Note: The first time you ever build and run an app in Xcode, you might be asked whether you want to Enable Developer Mode on this Mac. You’re safe to select Enable, at which point you may have to enter your password. Developer mode allows Xcode to attach a debugger to running processes – which will be extremely useful when building your application!

You should now see a blank window but don’t be disappointed – have a look at what you can already do:

  • The window is resizable, it can be minimized and made full screen.
  • There is a complete set of menus, many of which already work without you doing anything.
  • The Dock icon has the usual menus.

But now it’s time for you to make the display a bit more interesting, so quit the app and go back to Xcode.

The Xcode Interface

Xcode packs a lot of features into a small package, so not everything is visible at one time. To be an efficient Xcode user, you need to know where everything is — and how to get to it.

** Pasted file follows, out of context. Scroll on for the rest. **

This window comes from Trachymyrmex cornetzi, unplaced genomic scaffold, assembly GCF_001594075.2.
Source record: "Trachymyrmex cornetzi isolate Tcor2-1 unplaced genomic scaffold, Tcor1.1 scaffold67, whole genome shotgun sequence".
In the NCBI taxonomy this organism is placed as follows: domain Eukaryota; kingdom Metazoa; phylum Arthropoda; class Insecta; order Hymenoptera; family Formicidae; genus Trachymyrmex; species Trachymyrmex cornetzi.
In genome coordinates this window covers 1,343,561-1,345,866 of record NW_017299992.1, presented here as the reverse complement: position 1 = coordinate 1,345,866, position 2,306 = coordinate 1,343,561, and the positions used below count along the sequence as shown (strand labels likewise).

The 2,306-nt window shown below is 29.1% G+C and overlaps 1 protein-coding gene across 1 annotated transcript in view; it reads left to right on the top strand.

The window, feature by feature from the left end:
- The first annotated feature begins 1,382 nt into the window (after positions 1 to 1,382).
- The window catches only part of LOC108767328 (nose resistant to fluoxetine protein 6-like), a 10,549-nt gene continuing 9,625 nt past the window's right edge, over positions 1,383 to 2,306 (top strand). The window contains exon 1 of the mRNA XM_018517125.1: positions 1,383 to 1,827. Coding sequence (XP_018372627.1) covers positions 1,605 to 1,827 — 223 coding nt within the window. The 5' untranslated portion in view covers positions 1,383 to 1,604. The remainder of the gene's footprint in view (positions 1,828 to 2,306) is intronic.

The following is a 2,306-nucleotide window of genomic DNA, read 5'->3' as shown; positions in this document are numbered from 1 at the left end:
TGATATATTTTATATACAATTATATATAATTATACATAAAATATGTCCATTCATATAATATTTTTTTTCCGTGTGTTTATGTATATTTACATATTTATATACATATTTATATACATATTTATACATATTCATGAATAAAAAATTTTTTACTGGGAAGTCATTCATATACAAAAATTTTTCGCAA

When you open a new project in Xcode, you have a window with a toolbar and three main panels.

The left panel is the Navigator panel and has 9 display options across the top. The one you will mostly use is the first one – Project – which lists all the files in your project and allows you to click on any one to edit it.

The center panel is the Editor panel and will display whatever you have selected from the Project Navigator.

The right panel is the Utilities panel and it will vary depending on what you are looking at in the Editor panel.

Adding the UI